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Stallingborough Church - - 67491.jpg
Church of St Peter & St Paul, Stallingborough
Grid reference: TA203118
Location: 53°35’20"N, 0°11’1"W
Population: 1,234  (2011)
Post town: Grimsby
Postcode: DN41
Dialling code: 01472
Local Government
Council: North East Lincolnshire

Stallingborough is a village in Lindsey, the northern part of Lincolnshire. The population of the civil parish at the 2011 census was 1,234.

This was once a quiet village as so many were, but with the proximity of the industrial areas along the south shore of the Humber, Stallingborough has become an industrial centre.

An industrial freight railway line to Immingham Docks (the former Grimsby and Immingham Electric Railway), the A180 road, the Barton Line (the former Great Grimsby and Sheffield Junction Railway, opened 1845), and the B1210 road run through the parish parallel to the coast. Stallingborough itself is served by Stallingborough railway station on the Barton Line.



The area around Stallingborough may have been inhabited in prehistoric times; south-east of the village there is evidence of an Iron Age complex of enclosures.

Stallingborough is recorded as a manor (as "Stalinburg" or "Stalingeburg") in the 11th century Domesday Book.[1] The mediæval village of Stallingborough was to the west of the modern village, and south of the 18th century church. The rights to hold a market and annual fair were granted by King Henry III (13th century). Before the Black Death of the mid-14th century, the village had 50–60 households. This substantially decreased after the plague, but recovered to around 150 households by the mid-16th century. The mediæval village is evidenced by earthworks,[2] as well as cropmarks of fishponds,[3] remains of ridge and furrow farming to the north,[4] and a mediæval cross in the churchyard of the modern church.[5]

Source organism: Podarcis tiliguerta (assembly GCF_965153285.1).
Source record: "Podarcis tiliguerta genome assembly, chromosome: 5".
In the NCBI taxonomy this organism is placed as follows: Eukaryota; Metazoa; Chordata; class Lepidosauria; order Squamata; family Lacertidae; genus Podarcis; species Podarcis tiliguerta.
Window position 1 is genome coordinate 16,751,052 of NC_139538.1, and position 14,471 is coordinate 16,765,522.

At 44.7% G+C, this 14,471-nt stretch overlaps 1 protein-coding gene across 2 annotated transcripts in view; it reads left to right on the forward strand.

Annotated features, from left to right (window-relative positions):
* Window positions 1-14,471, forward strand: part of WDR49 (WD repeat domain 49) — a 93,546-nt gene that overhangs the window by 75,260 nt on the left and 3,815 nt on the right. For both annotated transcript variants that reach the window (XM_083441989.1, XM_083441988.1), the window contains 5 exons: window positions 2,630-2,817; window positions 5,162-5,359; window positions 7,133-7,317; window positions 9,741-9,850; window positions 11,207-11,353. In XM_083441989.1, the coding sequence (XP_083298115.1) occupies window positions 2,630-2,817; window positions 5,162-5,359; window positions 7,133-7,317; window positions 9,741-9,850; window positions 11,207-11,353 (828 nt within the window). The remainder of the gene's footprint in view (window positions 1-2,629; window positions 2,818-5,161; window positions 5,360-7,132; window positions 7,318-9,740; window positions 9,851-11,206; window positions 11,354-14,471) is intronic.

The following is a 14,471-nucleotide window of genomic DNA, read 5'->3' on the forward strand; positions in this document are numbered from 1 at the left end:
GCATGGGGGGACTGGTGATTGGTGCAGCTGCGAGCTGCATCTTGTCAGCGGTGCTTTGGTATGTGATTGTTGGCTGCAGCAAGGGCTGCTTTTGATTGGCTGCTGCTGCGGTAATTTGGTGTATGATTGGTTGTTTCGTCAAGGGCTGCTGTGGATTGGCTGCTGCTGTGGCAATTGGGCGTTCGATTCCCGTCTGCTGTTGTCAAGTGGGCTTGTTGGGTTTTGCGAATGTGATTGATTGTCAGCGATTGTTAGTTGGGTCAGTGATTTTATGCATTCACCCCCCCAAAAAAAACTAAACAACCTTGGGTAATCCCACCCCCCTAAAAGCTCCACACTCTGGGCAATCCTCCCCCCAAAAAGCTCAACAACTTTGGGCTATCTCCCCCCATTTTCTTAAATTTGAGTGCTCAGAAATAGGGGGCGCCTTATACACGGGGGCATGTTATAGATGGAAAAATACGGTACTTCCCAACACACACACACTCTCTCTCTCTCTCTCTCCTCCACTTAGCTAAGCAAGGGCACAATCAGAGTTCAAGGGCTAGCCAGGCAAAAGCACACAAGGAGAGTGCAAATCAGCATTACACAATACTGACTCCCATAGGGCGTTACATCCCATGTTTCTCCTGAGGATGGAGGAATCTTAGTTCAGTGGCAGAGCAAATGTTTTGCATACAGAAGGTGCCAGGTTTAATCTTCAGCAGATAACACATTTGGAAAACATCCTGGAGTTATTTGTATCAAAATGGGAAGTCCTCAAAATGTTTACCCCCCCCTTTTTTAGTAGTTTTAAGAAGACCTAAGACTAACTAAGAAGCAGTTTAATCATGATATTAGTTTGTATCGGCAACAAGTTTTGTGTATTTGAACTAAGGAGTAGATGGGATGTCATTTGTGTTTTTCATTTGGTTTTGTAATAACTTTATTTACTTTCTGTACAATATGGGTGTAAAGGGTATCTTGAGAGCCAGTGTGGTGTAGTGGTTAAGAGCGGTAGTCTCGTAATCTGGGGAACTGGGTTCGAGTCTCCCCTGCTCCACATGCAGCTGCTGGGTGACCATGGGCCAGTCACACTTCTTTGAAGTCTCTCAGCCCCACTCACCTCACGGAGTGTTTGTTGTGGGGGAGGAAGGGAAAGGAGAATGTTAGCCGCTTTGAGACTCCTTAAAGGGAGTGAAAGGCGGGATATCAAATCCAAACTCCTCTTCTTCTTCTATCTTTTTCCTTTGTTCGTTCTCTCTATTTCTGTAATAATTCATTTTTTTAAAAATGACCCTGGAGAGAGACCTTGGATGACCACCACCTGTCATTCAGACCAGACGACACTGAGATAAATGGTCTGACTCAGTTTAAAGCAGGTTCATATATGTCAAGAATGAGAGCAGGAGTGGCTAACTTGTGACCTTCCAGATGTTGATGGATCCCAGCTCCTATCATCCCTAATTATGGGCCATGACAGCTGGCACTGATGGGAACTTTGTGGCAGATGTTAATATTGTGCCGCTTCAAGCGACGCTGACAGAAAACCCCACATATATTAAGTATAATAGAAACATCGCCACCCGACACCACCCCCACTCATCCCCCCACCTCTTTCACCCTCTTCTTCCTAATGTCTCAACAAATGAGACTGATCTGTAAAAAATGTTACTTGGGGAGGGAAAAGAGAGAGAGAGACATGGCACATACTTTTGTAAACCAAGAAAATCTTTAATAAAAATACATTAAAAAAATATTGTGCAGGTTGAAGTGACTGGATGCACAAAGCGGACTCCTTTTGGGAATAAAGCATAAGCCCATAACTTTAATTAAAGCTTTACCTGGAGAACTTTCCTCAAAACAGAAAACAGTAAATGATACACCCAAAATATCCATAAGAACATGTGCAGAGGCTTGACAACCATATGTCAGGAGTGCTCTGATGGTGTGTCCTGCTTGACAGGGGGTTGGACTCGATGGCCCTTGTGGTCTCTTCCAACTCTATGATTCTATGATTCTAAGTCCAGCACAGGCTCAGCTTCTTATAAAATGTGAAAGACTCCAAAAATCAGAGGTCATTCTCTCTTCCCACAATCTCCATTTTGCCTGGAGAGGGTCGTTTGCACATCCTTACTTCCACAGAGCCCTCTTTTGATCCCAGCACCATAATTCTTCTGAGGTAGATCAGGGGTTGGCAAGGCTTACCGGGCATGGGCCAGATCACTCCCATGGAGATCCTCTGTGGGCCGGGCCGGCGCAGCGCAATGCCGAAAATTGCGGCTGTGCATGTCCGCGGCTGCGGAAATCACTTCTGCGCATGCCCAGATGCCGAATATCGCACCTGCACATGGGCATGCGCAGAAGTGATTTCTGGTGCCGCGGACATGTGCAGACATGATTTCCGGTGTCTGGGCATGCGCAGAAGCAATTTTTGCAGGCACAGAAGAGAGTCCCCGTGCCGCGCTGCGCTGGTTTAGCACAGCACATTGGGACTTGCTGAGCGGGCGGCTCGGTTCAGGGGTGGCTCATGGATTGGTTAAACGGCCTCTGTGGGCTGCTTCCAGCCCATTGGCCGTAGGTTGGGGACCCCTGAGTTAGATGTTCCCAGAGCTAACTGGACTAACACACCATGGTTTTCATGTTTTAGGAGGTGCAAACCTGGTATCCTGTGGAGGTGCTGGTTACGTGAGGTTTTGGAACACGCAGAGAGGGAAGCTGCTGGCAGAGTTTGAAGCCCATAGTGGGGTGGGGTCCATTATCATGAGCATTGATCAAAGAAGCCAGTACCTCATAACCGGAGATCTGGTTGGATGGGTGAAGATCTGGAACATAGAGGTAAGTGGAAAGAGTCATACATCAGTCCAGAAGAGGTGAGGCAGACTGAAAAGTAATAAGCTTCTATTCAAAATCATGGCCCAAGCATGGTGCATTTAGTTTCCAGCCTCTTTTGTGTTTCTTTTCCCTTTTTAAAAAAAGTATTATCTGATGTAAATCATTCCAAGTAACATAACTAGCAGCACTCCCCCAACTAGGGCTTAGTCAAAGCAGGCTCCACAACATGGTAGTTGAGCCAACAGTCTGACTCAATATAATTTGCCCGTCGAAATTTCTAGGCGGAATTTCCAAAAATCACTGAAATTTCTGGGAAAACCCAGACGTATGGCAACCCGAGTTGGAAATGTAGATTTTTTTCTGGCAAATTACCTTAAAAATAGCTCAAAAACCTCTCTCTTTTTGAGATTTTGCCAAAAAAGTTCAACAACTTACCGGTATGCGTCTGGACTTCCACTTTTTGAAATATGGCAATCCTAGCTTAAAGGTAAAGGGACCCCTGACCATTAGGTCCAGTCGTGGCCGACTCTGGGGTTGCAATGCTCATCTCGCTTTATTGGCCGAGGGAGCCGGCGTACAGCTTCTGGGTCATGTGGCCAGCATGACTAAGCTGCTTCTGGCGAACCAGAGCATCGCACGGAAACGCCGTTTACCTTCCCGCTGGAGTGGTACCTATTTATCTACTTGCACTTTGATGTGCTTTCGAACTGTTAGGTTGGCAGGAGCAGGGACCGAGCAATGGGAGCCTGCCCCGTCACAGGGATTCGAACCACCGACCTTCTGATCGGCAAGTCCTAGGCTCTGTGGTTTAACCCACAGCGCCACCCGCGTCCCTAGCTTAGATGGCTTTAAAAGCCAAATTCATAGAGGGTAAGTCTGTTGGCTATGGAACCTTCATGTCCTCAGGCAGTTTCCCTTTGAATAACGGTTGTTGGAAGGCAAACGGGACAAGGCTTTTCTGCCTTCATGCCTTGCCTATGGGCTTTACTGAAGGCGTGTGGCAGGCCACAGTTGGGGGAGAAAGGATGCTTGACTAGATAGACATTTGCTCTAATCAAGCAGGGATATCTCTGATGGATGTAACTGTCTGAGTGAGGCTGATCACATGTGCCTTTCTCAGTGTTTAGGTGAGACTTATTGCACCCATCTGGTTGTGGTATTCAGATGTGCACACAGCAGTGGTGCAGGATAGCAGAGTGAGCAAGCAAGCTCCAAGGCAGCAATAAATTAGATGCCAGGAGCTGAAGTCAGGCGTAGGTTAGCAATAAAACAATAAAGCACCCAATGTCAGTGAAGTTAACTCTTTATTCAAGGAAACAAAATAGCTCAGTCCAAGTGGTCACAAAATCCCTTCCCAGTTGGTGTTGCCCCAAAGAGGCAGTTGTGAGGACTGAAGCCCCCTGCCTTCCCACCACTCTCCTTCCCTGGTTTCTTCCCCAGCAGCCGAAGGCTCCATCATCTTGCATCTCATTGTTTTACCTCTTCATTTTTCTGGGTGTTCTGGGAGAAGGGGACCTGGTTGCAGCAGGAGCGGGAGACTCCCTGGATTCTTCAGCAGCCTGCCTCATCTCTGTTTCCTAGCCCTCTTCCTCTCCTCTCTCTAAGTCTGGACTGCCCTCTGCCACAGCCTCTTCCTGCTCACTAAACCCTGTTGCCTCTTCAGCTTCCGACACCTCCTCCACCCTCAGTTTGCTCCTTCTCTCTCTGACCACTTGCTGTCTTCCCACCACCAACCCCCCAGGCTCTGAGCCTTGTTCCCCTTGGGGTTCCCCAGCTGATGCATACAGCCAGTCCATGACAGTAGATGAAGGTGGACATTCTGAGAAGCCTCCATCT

The mediæval hagiography, On the Resting-Places of the Saints records that Stallingborough is the burial place of the Anglo-Saxon Saint Avbur.[6][7] A chapel to St Avbur is mentioned in a will of Richard Hooton of Stallingborough dated 1530.

The village was also the site of a manor house, and associated formal gardens (post mediæval, probably early 17th century).[8] The mediæval church collapsed in 1746,[9] and the manor house was demolished in the same period. Enclosure in the 18th century reduced the population again, to around 67 households by 1758.[2] St Peter & St Paul's Church was built in brick in 1779–81.[10] In 1801 the village had a population of 274 in 59 houses,[2] in 1821 343 persons in 63 houses.[11] An 18th century extension of the Manor House, known as Stallingborough House, survived until the 1840s, when it was also demolished.[2]


Stallingborough railway station and the Great Grimsby and Sheffield Junction Railway opened around 1848, passing through the northern part of the village.

A fixed lighthouse (Stallingborough Light) was built in 1849 (lat. 53°37'), located in the Ferry House on the east bank of the outlet onto the Humber of the North Beck Drain.[12][13][14]

In about 1860 the Hull Citadel was decommissioned, and new gun batteries constructed to replace it; the major works was the fort at Paull on the north bank of the Humber; at Stallingborough a battery of 6 guns was built.

In about 1887 the village included the church and vicarage, a smithy, and a Wesleyan and a Primitive Methodist Chapel, with the railway passing north of the church; the village extended to the north of the railway line, including the Green Man Inn, a manor house, and various dwellings spread along the main road. The extent of development of the village remained mostly unchanged until after the Second World War. The Grimsby and Immingham Electric Railway was built through the northern part of the parish in 1912.

Gun batteries were also installed on the Humber foreshore at Stallingborough in the First and Second World Wars. During the First World War, Stallingborough battery had two 6 inch breech-loading Mk VII guns;[15] the First World War fort is evidenced by a pillbox.[16] There was also a 3,000-foot airfield (closed 1919) used by a flight of No. 251 Squadron RAF which carried out marine patrols with Airco DH.6 planes.[17] During the Second World War the site was again used, with 4.7 inch quick-firing gun and a searchlight.[15][18] There was also an anti-aircraft battery at Little London, with positions for four guns.[19]